Bringing the past alive
Bringing the past alive – Archaeologists ’ visit to local primary school near the new Inverness West Link Road
On Friday, archaeologists responsible for monitoring construction of the new Inverness West Link Road visited a local primary school to tell the children about their discoveries. Presenting to the students were two local archaeologists, one of whom was a former Lochardil Primary School student, from AOC Archaeology’s Inverness Office.
“We want to show the children a different perspective of the landscape where they live. Their school sits overlooking the location of the new road and will undoubtedly improve transportation where they live,” said former Lochardil student and archaeologist Lindsey Stirling. “We hope the students will come away from our visit seeing the landscape as it was in prehistory – part of an active settlement from at least 5,000 years ago – one that would have selected this location probably because of its good ground and transportation links along the river and through the glen.”
The archaeological work undertaken during the construction of the new West Link Road has been vital for identifying the remains of the town’s ancient past, in a part of Inverness where almost no previous fieldwork had been undertaken. The group’s findings include remains of circular roundhouses, a burnt mound, and extensive clusters of activity representing prehistoric settlement. Pottery, stone tools and flints analysed so far have been proven to date from the early to middle Neolithic period, around 4,000-3,000 BC. A grain-drying kiln, destroyed by fire and rich in barley, former stone field boundaries and a stone-built well represent some of the finds from later periods on the site.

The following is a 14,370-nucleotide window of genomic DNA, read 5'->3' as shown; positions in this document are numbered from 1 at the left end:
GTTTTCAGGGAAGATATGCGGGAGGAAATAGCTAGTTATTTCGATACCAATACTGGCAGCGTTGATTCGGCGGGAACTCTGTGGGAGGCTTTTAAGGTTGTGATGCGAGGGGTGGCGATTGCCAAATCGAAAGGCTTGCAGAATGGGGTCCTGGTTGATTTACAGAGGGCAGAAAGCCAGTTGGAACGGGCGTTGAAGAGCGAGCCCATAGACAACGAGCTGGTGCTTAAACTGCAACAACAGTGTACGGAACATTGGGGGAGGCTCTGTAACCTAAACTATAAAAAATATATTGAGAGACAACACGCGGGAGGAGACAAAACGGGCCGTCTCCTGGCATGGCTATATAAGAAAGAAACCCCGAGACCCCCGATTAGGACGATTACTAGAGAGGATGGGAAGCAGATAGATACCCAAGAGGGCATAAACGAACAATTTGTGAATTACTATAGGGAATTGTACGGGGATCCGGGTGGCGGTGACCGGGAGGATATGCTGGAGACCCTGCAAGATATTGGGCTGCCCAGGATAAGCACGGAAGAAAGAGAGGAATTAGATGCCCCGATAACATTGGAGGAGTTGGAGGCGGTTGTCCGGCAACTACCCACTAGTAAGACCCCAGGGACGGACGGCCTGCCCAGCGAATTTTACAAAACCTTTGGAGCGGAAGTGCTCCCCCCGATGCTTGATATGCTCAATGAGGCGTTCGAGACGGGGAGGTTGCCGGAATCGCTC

“Our fieldwork and analysis is important to provide a greater understanding of Inverness’ past. While we knew of antiquarian finds in the area, previous development did not consider the presence of archaeology, so the new development is a real opportunity to learn about our past,” added archaeologist Cathy MacIver. “It’s always amazing to work with young people and we’re grateful for the opportunity to tell them directly about the results.”
The archaeologists provided a presentation to the students about their work during the West Link Road construction, including photographs from the fieldwork and their finds. The children also had an opportunity to look at artefacts from the period.
The visit to Lochardil Primary School was arranged by AOC Archaeology’s Inverness office and Wills Brothers contractors on behalf of The Highland Council.